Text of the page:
Some views on climate change in Bangladesh:
1. Land is disappearing everywhere, but new land is taking shape elsewhere. The problem is that the politicians here lack a long-term strategy of gaining, developing and protecting new land.
2. Nowadays most of the sediment simply disappears into the deep sea. This is practically a mortal sin in a country that should have started a program long ago to use the fertile silt, mica and clay to protect its coastline, thereby protecting future generations from drowning.
3. Despite climate change, the country could even grow. Ultimately, though, the greatest threat in Bangladesh comes not from water but from political chaos.
Some forthright views from Carvajal Monar of Royal Haskoning in an article by Gerald Traufetter.
Seeing Cherie Booth yesterday on TV demanding the immediate shipment of Hasina for medical treatment made me think about foreign interference in Bangladeshi politics. So I am going to blog about James Moriarty, the US ambassador to Bangladesh. His arrival earlier this month portends, I fear, a menacing level of interference.
“Diplomatic activism,” if we can call it that, has been key in the recent developments in Bangladesh not least in the installation of the current military-backed caretaker government. So what can we expect in the future? Judging from his recent stint in Nepal, Mr Moriarty is not the type to engage in sensitive diplomacy. Indeed one journalist wrote “Moriarty was to prove very much an American cowboy in a Nepali china shop.” Read “cowboy” as euphemism for stoking conflict, murder and mayhem. As the results favouring the Maoists come in from Nepal, Mr Moriarty - their implacable opponent - must be wondering where he went wrong. The truth is that he never did possess a realistic view of what was possibile in Nepal. Mr Moriarty’s CV on the web tells us he has won several performance awards. Perhaps these were won mainly when he was behind a desk in Washington. In Nepal, his performance would have earned him a severe dressing down given the perverse outcome. And hence perhaps his appointment/demotion to Bangladesh.
So what did he do in the last four years in Nepal? And what can Bangladeshis anticipate? Since 2001, with the appointment of Christina Rocca as Assistant Secretary of State for South Asia, the USA’s military involvement in Nepal has been considerable. The US pumped millions of dollars into building up Nepal’s security forces. Military exchange programs got expanded, and the Royal Nepalese Army (RNA) saw its numbers swell from a pre-2001 figure of 35,000 to 100, 000 in 2005 and a projected 150,000 by this year. US military advisers swarmed the place, and the compliant RNA did their bidding from sabotaging peace talks to murdering people in cold blood. Many people believe that US arms support during this period intensified violence and killings of innocent people. John Mage writes:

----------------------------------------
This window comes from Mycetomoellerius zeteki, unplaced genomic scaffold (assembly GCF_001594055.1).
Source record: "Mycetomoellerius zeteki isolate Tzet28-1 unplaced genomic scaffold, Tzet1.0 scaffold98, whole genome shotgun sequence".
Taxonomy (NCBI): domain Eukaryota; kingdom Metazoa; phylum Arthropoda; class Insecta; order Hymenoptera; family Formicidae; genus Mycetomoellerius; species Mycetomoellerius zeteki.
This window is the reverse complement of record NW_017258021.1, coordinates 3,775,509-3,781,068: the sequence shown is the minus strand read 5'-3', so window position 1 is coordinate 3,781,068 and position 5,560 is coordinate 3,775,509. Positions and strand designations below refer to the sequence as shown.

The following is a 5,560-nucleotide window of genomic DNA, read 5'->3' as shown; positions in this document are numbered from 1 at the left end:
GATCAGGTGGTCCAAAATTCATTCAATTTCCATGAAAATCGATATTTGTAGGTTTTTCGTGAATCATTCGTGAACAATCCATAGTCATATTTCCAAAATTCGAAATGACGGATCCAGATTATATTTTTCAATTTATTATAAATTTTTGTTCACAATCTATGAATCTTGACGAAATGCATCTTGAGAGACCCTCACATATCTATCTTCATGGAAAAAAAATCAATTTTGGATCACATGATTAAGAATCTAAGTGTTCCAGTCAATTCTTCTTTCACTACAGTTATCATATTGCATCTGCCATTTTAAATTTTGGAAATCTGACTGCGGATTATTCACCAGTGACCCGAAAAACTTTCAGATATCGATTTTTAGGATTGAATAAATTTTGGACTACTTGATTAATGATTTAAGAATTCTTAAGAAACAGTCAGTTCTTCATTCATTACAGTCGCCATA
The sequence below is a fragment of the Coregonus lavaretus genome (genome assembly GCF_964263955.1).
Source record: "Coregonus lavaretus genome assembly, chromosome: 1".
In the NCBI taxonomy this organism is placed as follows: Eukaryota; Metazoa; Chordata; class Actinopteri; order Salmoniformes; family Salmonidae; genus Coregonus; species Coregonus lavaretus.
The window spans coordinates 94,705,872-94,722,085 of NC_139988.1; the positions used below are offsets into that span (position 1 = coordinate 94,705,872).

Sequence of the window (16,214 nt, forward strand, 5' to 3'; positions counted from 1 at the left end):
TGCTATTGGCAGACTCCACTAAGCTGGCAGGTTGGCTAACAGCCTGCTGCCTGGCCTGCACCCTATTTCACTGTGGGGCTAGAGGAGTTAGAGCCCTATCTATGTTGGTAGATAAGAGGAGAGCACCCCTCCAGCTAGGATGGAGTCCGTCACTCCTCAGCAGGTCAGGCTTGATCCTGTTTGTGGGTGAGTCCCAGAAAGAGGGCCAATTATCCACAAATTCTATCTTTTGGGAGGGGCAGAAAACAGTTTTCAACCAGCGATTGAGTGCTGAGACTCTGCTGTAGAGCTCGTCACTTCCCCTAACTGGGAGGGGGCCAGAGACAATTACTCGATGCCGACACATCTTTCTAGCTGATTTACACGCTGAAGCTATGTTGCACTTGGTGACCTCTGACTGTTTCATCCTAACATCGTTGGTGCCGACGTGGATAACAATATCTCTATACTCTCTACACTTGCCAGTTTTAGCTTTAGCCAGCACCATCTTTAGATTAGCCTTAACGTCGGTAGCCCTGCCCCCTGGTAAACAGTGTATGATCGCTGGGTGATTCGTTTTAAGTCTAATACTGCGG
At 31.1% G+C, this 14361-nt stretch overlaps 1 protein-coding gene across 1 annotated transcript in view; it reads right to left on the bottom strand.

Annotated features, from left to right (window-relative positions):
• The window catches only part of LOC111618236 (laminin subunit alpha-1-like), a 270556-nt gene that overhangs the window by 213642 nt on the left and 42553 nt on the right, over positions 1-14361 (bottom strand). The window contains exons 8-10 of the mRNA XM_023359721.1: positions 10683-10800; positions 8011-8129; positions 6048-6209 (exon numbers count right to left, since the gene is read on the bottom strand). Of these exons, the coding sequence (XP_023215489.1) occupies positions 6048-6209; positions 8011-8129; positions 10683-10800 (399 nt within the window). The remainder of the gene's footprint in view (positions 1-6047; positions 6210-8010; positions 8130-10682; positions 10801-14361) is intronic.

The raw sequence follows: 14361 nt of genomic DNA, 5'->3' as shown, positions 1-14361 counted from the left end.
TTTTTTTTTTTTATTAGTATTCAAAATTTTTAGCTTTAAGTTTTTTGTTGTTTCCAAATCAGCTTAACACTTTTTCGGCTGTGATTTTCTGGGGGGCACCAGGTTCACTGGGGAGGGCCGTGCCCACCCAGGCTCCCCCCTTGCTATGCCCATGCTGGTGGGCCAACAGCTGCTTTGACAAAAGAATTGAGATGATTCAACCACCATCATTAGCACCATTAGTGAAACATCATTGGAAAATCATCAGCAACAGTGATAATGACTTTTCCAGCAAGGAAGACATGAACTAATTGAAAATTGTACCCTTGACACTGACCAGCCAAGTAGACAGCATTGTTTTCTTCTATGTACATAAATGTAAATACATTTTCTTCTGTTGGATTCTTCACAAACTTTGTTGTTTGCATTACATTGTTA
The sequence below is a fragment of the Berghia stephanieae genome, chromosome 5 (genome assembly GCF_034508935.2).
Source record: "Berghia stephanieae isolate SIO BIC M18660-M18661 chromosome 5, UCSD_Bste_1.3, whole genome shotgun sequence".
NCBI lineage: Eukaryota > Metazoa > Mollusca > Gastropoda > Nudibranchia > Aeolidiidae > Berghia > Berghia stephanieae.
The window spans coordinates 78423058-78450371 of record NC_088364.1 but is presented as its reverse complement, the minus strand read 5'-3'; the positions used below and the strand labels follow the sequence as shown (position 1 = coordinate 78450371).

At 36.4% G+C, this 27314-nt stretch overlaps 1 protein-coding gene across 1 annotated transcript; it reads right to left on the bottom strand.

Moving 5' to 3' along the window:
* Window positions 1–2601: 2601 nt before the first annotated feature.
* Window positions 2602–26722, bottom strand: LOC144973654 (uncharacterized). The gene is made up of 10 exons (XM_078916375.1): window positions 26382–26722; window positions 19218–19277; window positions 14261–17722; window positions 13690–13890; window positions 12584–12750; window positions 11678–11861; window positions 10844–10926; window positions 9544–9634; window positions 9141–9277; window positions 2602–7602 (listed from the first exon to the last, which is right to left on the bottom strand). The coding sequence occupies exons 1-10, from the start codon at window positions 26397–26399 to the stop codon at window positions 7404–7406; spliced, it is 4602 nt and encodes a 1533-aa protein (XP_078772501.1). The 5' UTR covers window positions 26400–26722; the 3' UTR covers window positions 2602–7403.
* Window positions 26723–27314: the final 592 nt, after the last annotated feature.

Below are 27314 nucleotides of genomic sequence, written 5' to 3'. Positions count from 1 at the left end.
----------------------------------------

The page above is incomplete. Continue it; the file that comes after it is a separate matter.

The resumption of civil war in the fall of 2003 saw the highpoint of U.S. military involvement in Nepal. Elaborate permanent quarters for U.S. “advisers” were constructed adjacent to RNA headquarters in the centre of Kathmandu. Through its International Military Education and Training Program (IMET), the U.S. trained the security forces in “special operations.” There ensued “a policy to allow mass disappearances accompanied by tacit approval at the highest levels of state to use mass torture, extra-judicial killings and other gross abuses.” The government announced a plan for “Village Defence Volunteers,” based on Latin American paramilitary “death squad” models. This proved too much for the European Union Heads of Mission in Nepal, who up to this time had followed the growing U.S. intervention without adverse public comment. They warned, with diplomatic understatement, that in other countries such plans “have often been responsible for grave violation of human rights.”
Mr Moriarty arrived in 2004 and lost no time in engaging in “diplomatic activism.” The infamous killings and destruction of property in Kapilvastu in the Terai by the death squads revealed Moriarty’s political objectives. I again quote at length from John Mage:
“These semi-official communalist murders were immediately denounced by the European Union ambassadors and “Human Rights” groups. Moriarty, recalled to Washington for consultations, was reported to have pointed to these death squad activities as reasons for “optimism.” Moriarty returned to Kathmandu in May 2005 and did not deny the report when confronted with it, merely stating that there was a “range of opinion” about the Kapilvastu death squad outrage. Moriarty said his main concern was that the RNA was running out of bullets. Not wishing openly to break ranks with India or the European Union on the question of military assistance to the increasingly isolated royal regime, the United States turned to its Israeli surrogate. In August a “huge cache” of 5.56 mm bullets for the U.S. M-16 rifles was reported to have been supplied to the RNA by Israel.”
Earlier this year, another commentator, Mohan Nepali, had this to say about another massacre in the Terai:
“James F. Moriarty visited Nepal’s Terai region (bordering India), met Madhesi leaders and instigated them to take actions against the Maoists. Immediately after this, devastating communal violence erupted in the Terai region. The Madhesi Janadhikar Forum, comprising not only armed robbery, smuggling and kidnapping gangs from both India and Nepal but also political workers and supporters from different mainstream parties ranging from moderate to ultra-rightist views, massacred 29 civilians in Rautahat in March 2007. The massacre is globally known as the Gaur Carnage.”